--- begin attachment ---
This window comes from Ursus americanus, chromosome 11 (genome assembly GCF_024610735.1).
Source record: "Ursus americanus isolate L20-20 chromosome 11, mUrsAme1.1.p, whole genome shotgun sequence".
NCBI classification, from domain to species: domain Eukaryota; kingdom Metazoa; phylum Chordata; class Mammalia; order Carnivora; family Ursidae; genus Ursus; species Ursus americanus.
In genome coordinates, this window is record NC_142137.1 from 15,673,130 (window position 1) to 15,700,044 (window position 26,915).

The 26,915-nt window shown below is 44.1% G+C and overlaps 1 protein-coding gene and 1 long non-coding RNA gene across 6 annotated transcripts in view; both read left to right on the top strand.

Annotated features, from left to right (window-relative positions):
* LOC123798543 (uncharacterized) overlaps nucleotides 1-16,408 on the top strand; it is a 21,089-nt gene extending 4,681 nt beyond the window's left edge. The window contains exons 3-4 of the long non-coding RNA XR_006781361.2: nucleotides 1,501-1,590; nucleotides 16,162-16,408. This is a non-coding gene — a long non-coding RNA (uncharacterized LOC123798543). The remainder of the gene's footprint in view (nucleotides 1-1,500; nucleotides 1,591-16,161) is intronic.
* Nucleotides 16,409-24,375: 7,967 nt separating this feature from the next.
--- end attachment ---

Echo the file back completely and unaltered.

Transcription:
This window comes from Ursus americanus, chromosome 11 (genome assembly GCF_024610735.1).
Source record: "Ursus americanus isolate L20-20 chromosome 11, mUrsAme1.1.p, whole genome shotgun sequence".
NCBI classification, from domain to species: domain Eukaryota; kingdom Metazoa; phylum Chordata; class Mammalia; order Carnivora; family Ursidae; genus Ursus; species Ursus americanus.
In genome coordinates, this window is record NC_142137.1 from 15,673,130 (window position 1) to 15,700,044 (window position 26,915).

The 26,915-nt window shown below is 44.1% G+C and overlaps 1 protein-coding gene and 1 long non-coding RNA gene across 6 annotated transcripts in view; both read left to right on the top strand.

Annotated features, from left to right (window-relative positions):
* LOC123798543 (uncharacterized) overlaps nucleotides 1-16,408 on the top strand; it is a 21,089-nt gene extending 4,681 nt beyond the window's left edge. The window contains exons 3-4 of the long non-coding RNA XR_006781361.2: nucleotides 1,501-1,590; nucleotides 16,162-16,408. This is a non-coding gene — a long non-coding RNA (uncharacterized LOC123798543). The remainder of the gene's footprint in view (nucleotides 1-1,500; nucleotides 1,591-16,161) is intronic.
* Nucleotides 16,409-24,375: 7,967 nt separating this feature from the next.